AFRICA AND THE ILO's FOUNDATIONAL YEARS
The relationship between the International Labour Organization and Africa during the first decades after the Organization's founding in Versailles in 1919 was, first and foremost, shaped by the ILO's strong European bias. The ILO built on the European labour experience in more than one aspect: its roots lay in the demands of late nineteenth-century European social reformers and proponents of international labour law, and it had grown out of the immediate effects of the First World War in Europe. The integration of the reformist part of the European labour movement into the war effort in many countries, and the Russian October Revolution of 1917, had created the political environment in which the ILO was founded. Its establishment was in a sense both a reward for European workers’ contributions to the war effort and a safety valve to calm the revolutionary potential of the working class. In the same sense, the ILO's tripartite structure, in which workers’ and employers’ delegates took part next to government representatives in the decision-making process, built on the practical experiences and institutions created by some European countries during the war, which were for the first time institutionalized at the international level by the ILO.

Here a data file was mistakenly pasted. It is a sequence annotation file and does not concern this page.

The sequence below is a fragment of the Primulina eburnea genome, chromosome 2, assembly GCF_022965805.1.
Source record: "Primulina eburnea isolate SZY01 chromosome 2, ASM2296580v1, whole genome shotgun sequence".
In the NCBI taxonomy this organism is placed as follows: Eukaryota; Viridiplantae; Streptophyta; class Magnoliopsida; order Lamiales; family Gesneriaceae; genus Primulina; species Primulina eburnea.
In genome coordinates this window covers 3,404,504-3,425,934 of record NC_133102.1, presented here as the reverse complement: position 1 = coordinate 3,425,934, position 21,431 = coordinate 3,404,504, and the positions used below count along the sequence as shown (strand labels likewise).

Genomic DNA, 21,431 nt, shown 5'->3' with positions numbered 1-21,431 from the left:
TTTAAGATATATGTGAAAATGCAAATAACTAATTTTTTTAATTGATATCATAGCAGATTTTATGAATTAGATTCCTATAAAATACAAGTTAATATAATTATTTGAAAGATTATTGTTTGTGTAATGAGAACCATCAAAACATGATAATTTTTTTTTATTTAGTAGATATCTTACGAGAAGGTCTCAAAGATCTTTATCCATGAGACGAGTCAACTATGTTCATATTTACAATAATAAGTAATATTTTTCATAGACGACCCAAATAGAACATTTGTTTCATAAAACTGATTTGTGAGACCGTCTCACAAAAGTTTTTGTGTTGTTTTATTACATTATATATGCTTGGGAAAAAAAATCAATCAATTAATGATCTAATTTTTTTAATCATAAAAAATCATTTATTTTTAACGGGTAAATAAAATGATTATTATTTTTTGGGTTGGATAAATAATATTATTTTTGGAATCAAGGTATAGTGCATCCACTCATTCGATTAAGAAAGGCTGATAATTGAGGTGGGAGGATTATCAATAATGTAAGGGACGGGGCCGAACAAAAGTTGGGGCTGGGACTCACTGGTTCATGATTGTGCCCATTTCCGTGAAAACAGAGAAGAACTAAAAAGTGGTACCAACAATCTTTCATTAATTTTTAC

While the ILO's mandate was not restricted to any world region or political and social environment, a tension between the universalistic claims of the ILO's Constitution and a definite bias towards European industrial labour permeated the work of the Organization from the start. Initially, the ILO catered primarily to the needs of industrial wage labourers (including seafarers) in the industrialized countries of the West. Both the standardsetting activities and the technical work in which the ILO engaged during the interwar period reflected this bias. From 1919 onwards, the annual sessions of the International Labour Conference (ILC) adopted international labour standards in the form of Conventions and Recommendations (the latter being instruments that are not binding under international law), dealing with a broad range of issues, from protection of children and women workers in industry through labour inspection to social insurance and employment policies. The common denominator of these activities was that the great majority of these standards dealt with problems specific to the industrialized world. Non-industrial labour, including agricultural labour – although within the competence of the ILO – was given much less attention.